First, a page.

The pivotal difference? While anorexics fear fatness and diet to control their weight and lose weight as a result, orthorexia nervosa sufferers lose weight, because they progressively restrict what they can eat because their goal is to eat increasingly healthily.
While anorexics won't eat grandma's favorite apple pie because it has too many calories and it'll make them fat, orthorexia nervosa victims won't eat it because it has too much fat and sugar and it's not good for their body. They are the new generation of health junkies.
Typical of both anorexics and orthorexics, their main drive centered around controlling everything they eat. Both consider the nutritional content of every mouthful ("..takes me forever to choose, really stresses me out"). Both thought more about food and eating than they did about living, loving and laughing. Their supposed 'eating' crowded out other activities or interests and had started to isolate them socially ("can't go out for pizza anymore, it's way too fatty and I can't eat gluten"). It was interfering with their relationships ("mother gets really irritated because I can never decide what to eat").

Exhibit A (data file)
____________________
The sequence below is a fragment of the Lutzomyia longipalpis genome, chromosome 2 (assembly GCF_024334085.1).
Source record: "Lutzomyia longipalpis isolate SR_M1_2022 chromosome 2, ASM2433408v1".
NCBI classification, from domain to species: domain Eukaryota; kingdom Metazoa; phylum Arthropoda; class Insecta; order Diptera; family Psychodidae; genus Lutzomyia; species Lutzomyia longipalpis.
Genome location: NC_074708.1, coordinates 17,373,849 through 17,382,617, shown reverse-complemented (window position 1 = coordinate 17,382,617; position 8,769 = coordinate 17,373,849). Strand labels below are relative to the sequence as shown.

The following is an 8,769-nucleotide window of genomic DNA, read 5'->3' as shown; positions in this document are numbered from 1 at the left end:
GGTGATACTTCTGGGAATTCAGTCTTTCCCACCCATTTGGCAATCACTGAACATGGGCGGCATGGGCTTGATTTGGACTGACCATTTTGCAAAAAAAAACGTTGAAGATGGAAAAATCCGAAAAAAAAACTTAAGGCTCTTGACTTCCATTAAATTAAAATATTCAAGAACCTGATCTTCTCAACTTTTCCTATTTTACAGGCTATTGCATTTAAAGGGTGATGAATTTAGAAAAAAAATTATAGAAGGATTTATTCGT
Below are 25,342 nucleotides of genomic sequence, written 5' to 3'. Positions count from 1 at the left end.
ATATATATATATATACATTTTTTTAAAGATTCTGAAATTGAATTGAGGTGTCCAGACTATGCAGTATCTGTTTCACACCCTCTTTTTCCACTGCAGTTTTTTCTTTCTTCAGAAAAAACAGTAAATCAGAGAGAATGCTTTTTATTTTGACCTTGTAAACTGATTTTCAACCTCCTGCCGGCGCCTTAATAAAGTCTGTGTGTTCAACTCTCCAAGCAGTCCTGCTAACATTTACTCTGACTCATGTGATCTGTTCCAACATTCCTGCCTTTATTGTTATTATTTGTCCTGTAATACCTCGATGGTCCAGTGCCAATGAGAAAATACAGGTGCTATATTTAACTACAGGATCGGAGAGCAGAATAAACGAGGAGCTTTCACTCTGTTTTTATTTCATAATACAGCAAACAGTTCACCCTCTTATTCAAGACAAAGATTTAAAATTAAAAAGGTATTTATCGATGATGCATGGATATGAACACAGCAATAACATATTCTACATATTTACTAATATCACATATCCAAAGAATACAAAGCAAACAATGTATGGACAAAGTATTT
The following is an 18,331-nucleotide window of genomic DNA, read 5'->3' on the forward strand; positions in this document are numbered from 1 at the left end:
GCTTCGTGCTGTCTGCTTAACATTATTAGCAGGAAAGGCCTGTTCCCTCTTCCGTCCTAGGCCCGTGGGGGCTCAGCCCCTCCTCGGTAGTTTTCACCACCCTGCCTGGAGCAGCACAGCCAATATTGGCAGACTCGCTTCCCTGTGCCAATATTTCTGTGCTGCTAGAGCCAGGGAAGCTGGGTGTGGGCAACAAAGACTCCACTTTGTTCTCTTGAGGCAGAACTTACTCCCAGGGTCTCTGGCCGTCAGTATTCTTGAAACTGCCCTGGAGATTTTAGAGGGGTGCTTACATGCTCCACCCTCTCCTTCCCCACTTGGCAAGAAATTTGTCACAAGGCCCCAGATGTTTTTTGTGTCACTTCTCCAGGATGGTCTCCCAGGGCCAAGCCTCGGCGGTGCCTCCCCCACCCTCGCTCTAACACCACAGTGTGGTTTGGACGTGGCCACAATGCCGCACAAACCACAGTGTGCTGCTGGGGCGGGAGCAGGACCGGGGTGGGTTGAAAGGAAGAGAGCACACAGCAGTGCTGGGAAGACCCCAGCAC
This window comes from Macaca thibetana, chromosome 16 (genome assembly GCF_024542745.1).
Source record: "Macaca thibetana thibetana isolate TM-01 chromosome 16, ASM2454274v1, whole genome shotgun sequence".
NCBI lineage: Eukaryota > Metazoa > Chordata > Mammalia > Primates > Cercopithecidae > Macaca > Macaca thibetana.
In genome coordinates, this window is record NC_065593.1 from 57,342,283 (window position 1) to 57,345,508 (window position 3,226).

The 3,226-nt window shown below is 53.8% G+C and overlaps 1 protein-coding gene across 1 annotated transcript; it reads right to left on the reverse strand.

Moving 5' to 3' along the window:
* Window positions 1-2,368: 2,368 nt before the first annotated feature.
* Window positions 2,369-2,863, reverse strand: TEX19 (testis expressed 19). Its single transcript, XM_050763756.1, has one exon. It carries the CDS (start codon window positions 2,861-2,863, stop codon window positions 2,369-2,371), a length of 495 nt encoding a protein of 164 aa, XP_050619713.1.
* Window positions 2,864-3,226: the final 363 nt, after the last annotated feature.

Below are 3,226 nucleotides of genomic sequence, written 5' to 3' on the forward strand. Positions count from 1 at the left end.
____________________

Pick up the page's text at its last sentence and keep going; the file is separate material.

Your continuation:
All health food junkies want is to be fit, healthy and eat natural and pure foods. As disillusionment with traditional therapies increase, and more drug manufacturers are sued, I predict the 'healing through food' movement will gain momentum. The same can be said with 'organic' food and use of pesticides. And, for many ill people, improved eating can make dramatic improvements to their health.
But here's the problem with orthorexia. It often starts with an innocent attempt to improve health and eating more healthily (food is medicine) is a much pundited message.
We have multiple contradictory nutritional theories spreading